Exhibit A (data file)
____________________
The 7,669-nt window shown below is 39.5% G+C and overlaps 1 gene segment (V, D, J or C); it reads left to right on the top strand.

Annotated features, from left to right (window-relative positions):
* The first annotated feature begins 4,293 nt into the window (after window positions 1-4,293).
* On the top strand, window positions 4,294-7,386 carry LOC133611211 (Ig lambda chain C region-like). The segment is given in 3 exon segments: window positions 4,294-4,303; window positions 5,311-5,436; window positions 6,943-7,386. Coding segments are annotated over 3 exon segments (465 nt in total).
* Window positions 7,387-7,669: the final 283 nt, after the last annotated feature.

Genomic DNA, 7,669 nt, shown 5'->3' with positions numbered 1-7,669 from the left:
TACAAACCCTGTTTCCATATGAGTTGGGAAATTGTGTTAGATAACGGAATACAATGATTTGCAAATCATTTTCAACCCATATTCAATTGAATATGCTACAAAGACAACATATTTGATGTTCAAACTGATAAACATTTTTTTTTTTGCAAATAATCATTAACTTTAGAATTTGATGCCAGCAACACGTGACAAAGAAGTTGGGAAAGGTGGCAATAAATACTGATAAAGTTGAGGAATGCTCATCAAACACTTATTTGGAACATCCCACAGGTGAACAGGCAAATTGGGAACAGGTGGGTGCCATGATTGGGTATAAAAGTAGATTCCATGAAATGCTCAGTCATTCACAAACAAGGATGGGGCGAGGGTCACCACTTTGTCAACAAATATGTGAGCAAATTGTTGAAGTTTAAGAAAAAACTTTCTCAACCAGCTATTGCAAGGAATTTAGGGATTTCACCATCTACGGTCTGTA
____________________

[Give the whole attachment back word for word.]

The 7,669-nt window shown below is 39.5% G+C and overlaps 1 gene segment (V, D, J or C); it reads left to right on the top strand.

Annotated features, from left to right (window-relative positions):
* The first annotated feature begins 4,293 nt into the window (after window positions 1-4,293).
* On the top strand, window positions 4,294-7,386 carry LOC133611211 (Ig lambda chain C region-like). The segment is given in 3 exon segments: window positions 4,294-4,303; window positions 5,311-5,436; window positions 6,943-7,386. Coding segments are annotated over 3 exon segments (465 nt in total).
* Window positions 7,387-7,669: the final 283 nt, after the last annotated feature.

Genomic DNA, 7,669 nt, shown 5'->3' with positions numbered 1-7,669 from the left:
TACAAACCCTGTTTCCATATGAGTTGGGAAATTGTGTTAGATAACGGAATACAATGATTTGCAAATCATTTTCAACCCATATTCAATTGAATATGCTACAAAGACAACATATTTGATGTTCAAACTGATAAACATTTTTTTTTTTGCAAATAATCATTAACTTTAGAATTTGATGCCAGCAACACGTGACAAAGAAGTTGGGAAAGGTGGCAATAAATACTGATAAAGTTGAGGAATGCTCATCAAACACTTATTTGGAACATCCCACAGGTGAACAGGCAAATTGGGAACAGGTGGGTGCCATGATTGGGTATAAAAGTAGATTCCATGAAATGCTCAGTCATTCACAAACAAGGATGGGGCGAGGGTCACCACTTTGTCAACAAATATGTGAGCAAATTGTTGAAGTTTAAGAAAAAACTTTCTCAACCAGCTATTGCAAGGAATTTAGGGATTTCACCATCTACGGTCTGTA